30 minutes stacked CCD image of comet 81P/Wild 2 obtained on Dec. 20, 2009 when this object was 205 million km away from the Earth. Note that this fascinating Kuiper Belt object suffered a close encounter with Jupiter on Sep. 10, 1974 that modified its orbit. Due to this fortunate event, this pristine object was at the right distance to be selected as target of opportunity by NASA to be visited by Stardust spacecraft. This NASA mission collected the first materials from a solar system body different to the Moon. Dr. Trigo-Rodríguez formed part of the Preliminary Examination Team of Stardust. Additional details on Stardust (NASA) mission

14 minutes stacked CCD image of comet P2009Q4 (Boattini) obtained on Feb. 21.95, 2010 when this object was 250 million km from the Earth. Note the comet's tail crossing all the telescope field.

5 minutes exposure photograph of comet C/1996 B2 (Hyakutake) obtained on Apr. 17, 1996 when this famous comet was about 113 million km away from the Earth, and 78 million km from the Sun. To take this picture a prime focus off-axis follow-up of the comet nucleus was performed. Note that the yellow dust tail is produced by the scattering of solar light in tiny particles, while the blue (filamentous) tail is mainly produced by ionized gas that is leaving the comet under the solar wind pressure. A plasma tail is usually narrow with nods and twists and has a bluish appearance, just like the picture shows. Additional Hyakutake pictures of the author reported to the IAC (Hyakutake Photographic Competition)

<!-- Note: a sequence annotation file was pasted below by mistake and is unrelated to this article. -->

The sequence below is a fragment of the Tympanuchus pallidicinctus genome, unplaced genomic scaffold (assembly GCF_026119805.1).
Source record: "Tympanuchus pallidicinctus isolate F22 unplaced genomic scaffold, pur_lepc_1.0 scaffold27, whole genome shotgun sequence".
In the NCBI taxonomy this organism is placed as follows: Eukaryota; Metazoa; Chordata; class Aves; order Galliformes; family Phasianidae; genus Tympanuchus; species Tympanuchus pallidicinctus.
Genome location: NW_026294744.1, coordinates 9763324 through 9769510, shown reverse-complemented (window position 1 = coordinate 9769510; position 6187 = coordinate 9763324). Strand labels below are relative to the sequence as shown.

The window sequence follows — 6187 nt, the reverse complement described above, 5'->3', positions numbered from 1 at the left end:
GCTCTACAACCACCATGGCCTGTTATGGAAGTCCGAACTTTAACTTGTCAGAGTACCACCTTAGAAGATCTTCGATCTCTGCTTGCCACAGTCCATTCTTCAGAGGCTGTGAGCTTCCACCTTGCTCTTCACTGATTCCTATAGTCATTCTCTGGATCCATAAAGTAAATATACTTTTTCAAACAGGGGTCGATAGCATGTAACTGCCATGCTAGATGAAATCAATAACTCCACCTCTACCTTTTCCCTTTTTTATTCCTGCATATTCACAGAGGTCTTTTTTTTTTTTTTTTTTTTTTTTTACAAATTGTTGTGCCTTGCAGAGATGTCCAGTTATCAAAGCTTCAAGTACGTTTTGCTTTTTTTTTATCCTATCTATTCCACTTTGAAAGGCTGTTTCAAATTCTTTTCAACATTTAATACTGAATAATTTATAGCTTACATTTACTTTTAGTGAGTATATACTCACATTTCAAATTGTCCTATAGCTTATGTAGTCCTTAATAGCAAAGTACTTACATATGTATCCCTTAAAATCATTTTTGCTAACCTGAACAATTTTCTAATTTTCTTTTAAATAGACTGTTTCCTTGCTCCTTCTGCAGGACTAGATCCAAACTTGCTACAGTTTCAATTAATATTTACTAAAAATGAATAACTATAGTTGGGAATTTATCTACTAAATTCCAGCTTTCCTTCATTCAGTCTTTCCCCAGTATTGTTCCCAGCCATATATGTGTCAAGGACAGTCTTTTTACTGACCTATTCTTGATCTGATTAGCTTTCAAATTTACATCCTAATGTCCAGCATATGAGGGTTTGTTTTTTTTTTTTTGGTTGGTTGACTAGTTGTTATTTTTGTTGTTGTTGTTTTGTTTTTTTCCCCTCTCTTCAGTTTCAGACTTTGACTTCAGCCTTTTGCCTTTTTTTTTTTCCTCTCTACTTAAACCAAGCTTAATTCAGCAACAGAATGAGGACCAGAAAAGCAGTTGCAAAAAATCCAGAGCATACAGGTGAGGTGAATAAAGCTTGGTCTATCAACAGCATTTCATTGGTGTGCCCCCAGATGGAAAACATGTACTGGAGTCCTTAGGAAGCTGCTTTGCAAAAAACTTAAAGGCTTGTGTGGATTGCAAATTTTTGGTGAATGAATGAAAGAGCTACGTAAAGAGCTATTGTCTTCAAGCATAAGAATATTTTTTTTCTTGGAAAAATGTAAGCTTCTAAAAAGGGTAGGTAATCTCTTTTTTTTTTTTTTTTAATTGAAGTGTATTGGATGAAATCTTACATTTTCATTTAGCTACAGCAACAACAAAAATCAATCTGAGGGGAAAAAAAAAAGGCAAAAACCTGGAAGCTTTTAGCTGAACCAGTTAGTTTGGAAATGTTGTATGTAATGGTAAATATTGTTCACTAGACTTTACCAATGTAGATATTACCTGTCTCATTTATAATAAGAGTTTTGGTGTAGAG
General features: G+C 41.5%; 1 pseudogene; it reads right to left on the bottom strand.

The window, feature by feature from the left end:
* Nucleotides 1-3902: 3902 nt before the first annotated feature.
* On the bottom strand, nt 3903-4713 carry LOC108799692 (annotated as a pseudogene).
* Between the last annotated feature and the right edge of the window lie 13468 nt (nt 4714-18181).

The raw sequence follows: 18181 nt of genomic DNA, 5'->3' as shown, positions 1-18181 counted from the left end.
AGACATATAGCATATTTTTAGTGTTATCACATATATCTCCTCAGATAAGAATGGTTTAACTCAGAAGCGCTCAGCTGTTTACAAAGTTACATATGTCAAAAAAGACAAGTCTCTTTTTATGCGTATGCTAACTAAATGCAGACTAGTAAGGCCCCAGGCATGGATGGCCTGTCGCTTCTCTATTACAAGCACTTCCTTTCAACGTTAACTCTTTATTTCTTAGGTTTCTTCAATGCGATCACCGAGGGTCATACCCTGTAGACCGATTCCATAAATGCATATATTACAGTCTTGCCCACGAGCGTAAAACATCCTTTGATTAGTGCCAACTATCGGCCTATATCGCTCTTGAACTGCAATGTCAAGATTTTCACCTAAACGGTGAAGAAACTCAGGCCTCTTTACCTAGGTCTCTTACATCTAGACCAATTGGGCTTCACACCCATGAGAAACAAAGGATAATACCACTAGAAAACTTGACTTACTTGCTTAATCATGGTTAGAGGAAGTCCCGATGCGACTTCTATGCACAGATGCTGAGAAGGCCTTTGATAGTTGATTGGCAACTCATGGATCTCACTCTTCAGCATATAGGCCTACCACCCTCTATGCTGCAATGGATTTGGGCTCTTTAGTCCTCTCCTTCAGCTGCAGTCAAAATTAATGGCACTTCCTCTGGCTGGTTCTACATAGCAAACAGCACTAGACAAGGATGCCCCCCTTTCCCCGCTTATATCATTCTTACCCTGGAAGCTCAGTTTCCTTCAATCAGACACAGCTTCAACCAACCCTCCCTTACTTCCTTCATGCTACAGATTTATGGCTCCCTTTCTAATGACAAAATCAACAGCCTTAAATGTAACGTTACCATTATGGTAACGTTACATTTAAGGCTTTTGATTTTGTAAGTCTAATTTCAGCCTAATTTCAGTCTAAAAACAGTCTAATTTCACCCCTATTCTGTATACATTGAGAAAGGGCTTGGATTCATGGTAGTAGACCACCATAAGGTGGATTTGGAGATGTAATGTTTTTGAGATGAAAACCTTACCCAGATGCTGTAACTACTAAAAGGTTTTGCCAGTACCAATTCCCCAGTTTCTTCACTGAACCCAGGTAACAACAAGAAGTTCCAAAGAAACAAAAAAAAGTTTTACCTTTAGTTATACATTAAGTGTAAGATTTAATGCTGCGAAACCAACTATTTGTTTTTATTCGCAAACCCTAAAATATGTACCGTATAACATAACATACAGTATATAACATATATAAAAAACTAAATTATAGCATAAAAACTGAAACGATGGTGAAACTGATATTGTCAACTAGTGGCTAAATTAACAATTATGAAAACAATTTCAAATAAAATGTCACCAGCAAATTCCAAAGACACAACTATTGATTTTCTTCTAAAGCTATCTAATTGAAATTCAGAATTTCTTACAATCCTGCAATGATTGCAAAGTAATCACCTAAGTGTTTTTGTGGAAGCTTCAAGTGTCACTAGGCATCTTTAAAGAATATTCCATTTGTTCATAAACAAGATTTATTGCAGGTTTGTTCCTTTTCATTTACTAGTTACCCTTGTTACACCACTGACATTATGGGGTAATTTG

1.5 minutes exposure photograph of comet C/1995 O1 (Hale-Bopp) obtained on Mar. 8.18, 1997 when this fascinating comet was 209 million km away from the Earth. To take this picture a prime focus off-axis follow-up of the comet nucleus was performed. Additional Hale-Bopp pictures of the author reported to JPL (NASA)

10 minutes exposure photograph of comet C/1995 O1 (Hale-Bopp) obtained on Abr. 2.9, 1997 when this fascinating comet was 203 million km away from the Earth, and 138 million km from the Sun. To take the picture the camera with a 210mm f:4 lens was mounted in piggyback of the telescope. Additional Hale-Bopp pictures of the author reported to JPL (NASA)